Dr. King said we have a partnership with the Kentucky Institute for Family Literacy that is part of the National Center for Family Literacy in Louisville.  She said that DAEL contract’s with them to provide our technical assistance and our professional development for family literacy programs across the state.  She said the Kentucky Institute for Family Literacy is the national expert and DAEL is pleased to work with them.


Dr. King said DAEL is also working with the Adult Education Academy that has been created at Morehead State University.  She said they are focusing on developing a leadership institute, as well as some model demonstration sites across Kentucky for best practices in adult education.


Dr. King summarized that building on the “Education Pays” theme, DAEL has created a campaign called “Go Higher” that reaches middle and high school students and encourages them to stay in school and focuses on adults who do not have their high school credential to obtain a GED and then enter into postsecondary education and employment.  She said “Go Higher” has been a two-year initiative and been extremely successful.  Dr. King said DAEL has undertaken a new initiative, giving $20,000 to ten communities across the state called “Go Higher Communities” and asking the people in the areas to come together in conjunction with the P-16 councils and develop a plan to improve the educational attainment levels in their local communities.



Mr. Reecie Stagnolia said DAEL has framed their work around five critical questions.  He said the questions are:  1) Are more Kentuckians participating in adult education programs; 2) Are these adult learners meeting their educational goals; 3) Are more adult learners advancing on to postsecondary education; 4) Are more adult learners being prepared for the continually changing workplace; and 5) Are Kentucky’s communities and economy benefiting.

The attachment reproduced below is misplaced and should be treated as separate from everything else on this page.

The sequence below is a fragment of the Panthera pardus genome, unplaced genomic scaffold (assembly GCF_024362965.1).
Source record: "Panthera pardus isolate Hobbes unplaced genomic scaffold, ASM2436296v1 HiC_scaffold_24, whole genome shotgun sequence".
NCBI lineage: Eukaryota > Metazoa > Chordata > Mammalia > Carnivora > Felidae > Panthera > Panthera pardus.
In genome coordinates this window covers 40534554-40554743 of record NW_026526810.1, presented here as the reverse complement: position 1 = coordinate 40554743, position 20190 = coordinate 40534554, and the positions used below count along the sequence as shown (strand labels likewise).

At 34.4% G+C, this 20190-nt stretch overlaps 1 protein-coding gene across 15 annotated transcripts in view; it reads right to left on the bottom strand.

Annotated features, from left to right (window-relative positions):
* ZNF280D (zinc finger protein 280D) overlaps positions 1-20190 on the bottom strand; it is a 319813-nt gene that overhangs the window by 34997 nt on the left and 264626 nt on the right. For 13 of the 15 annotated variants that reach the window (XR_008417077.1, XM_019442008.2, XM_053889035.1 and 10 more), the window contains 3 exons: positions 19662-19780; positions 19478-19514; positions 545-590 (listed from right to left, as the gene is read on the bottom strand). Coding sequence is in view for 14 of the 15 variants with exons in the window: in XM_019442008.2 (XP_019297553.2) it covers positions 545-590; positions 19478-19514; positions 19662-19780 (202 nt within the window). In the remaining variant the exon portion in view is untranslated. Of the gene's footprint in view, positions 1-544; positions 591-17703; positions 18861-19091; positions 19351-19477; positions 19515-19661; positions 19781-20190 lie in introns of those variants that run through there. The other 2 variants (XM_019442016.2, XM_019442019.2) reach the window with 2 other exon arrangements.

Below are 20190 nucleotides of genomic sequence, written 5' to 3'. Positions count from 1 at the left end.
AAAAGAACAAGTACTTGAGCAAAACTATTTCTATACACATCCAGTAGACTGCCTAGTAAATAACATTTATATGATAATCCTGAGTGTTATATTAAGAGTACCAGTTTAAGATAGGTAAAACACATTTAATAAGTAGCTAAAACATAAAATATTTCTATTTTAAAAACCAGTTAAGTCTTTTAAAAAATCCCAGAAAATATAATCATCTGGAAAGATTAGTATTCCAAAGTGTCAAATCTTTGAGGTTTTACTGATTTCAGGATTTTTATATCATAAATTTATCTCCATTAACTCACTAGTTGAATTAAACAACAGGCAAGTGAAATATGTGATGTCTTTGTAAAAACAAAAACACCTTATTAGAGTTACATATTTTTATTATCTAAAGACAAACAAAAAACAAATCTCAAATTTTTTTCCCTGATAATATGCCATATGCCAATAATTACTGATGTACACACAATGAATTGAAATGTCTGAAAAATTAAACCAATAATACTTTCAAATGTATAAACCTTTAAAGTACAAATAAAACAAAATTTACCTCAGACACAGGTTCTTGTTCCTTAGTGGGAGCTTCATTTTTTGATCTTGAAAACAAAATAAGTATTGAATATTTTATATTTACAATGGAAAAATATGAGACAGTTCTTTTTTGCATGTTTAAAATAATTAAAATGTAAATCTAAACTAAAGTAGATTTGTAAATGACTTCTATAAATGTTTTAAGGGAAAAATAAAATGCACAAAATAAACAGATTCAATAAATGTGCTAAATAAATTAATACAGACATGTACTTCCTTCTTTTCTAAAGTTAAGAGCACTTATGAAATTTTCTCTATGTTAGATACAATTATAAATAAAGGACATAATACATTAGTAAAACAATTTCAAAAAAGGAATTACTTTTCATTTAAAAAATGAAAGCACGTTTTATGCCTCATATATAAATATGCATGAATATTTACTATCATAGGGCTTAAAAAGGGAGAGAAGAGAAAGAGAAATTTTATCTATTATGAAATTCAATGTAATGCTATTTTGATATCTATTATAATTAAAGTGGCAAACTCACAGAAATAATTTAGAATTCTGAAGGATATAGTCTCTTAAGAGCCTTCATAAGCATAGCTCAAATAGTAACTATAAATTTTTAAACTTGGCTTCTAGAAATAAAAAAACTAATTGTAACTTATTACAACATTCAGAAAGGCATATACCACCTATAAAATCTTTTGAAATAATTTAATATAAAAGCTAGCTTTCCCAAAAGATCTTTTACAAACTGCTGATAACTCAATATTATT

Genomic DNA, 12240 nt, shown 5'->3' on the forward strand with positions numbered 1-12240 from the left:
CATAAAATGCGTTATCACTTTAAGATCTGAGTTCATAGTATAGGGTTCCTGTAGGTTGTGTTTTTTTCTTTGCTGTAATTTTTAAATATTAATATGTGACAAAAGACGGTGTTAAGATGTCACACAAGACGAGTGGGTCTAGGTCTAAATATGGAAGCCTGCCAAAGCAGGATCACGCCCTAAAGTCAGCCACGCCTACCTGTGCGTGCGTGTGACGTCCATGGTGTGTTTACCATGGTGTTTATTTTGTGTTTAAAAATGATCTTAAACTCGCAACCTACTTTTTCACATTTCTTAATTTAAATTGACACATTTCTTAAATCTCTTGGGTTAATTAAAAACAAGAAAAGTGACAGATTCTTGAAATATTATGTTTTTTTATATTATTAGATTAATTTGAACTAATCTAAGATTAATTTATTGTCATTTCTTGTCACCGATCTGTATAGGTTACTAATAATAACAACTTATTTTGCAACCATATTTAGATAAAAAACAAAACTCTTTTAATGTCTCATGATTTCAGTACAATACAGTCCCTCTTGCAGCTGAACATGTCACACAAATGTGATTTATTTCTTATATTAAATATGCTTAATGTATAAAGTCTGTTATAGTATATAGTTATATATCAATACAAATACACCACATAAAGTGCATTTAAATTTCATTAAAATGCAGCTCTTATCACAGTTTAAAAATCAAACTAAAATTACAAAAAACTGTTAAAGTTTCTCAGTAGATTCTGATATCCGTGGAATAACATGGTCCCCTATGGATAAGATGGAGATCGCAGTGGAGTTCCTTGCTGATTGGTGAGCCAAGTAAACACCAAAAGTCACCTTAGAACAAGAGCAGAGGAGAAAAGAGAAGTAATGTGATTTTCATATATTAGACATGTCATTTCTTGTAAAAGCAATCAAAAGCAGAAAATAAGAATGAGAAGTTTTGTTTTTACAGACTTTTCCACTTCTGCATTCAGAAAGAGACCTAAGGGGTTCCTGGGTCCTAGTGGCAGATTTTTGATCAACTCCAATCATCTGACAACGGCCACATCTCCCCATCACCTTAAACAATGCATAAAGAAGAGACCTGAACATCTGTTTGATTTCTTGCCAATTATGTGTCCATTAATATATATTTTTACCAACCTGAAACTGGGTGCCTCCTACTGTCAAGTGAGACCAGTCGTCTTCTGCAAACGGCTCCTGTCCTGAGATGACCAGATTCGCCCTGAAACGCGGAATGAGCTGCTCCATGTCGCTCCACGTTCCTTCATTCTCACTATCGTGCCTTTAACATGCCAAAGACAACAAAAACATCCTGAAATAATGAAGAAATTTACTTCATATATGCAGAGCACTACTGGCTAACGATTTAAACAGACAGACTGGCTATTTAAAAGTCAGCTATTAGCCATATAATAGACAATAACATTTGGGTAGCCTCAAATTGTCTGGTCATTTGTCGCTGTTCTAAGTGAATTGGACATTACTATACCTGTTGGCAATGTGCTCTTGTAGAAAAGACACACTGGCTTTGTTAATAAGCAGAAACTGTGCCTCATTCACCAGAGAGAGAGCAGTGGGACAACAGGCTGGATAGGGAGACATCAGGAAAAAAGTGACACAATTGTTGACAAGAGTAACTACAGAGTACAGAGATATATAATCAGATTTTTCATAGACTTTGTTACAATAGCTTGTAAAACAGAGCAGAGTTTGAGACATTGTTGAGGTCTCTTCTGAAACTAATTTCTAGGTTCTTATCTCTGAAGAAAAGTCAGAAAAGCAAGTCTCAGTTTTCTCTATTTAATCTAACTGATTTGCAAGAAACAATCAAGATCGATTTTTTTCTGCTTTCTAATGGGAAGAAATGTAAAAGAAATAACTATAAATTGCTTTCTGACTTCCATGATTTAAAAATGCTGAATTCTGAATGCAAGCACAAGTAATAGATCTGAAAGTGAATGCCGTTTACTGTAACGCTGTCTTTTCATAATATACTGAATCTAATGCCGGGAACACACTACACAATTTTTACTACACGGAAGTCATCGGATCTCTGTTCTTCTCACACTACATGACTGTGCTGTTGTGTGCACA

Mr. Stagnolia said enrollment growth has increased 69 percent from FY 1998, with a total of 86,413 adult learners enrolled in FY 2002.  He said this also represents a 38 percent increase from FY 2001 when 62,734 adult learners were enrolled.  Mr. Stagnolia said English as a Second Language (ESL) students make up 4,800 of the 86,413 learners or six percent.  He said ESL students continue to expand and their enrollment has more than doubled since FY 1998.  He said the corrections programs account for about 6,000 adult learners or seven percent.  He said family literacy represents about 3,000 learners or three percent.  Mr. Stagnolia said there has been a stereotype with adult education students that they are mostly welfare recipients, but a comparison using self-reported information has shown that this group of individuals has declined from 18 percent in FY 1998 to just over 7 percent in FY 2002.  He said demographics include females making up 52 percent of the participants and males 48 percent.  He said ethnicity has remained the same for a number of years with Caucasian comprising of 77 percent, African American at 15 percent, Hispanic at 6 percent, and other being 2 percent.  Mr. Stagnolia noted there are about 44 percent of learners in the 16-24 age group, and about 85 percent in the 16-44 age range.


Mr. Stagnolia discussed whether adult learners were meeting their goals.  He said the number of GED’s being issued each year went from 13,211 in FY 2000 to 20,689 in FY 2001.  He said this is a record increase and one of the largest increases nationally at 57 percent.  He also said this is the sixth largest increase in the United States with the average increase being 31 percent.


Mr. Stagnolia said through Title II of the Adult Education Family Literacy Act there are three core performance indicators to measure demonstrated educational gains: placement and retention or completion of postsecondary education, placement in unsubsidized employment or advancement in employment, and attainment of a high school diploma.  He said DAEL has achieved all of the federal performance indicators for the last two years, allowing Kentucky to be one of four states to receive the federal incentive awards for FY 2000 and FY 2001 which included $1.4 million the first year and 3 million the second year.